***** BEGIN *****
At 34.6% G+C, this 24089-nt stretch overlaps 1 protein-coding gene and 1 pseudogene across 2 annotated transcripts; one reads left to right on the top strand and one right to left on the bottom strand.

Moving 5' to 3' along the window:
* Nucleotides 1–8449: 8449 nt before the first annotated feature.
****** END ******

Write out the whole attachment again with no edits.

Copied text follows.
At 34.6% G+C, this 24089-nt stretch overlaps 1 protein-coding gene and 1 pseudogene across 2 annotated transcripts; one reads left to right on the top strand and one right to left on the bottom strand.

Moving 5' to 3' along the window:
* Nucleotides 1–8449: 8449 nt before the first annotated feature.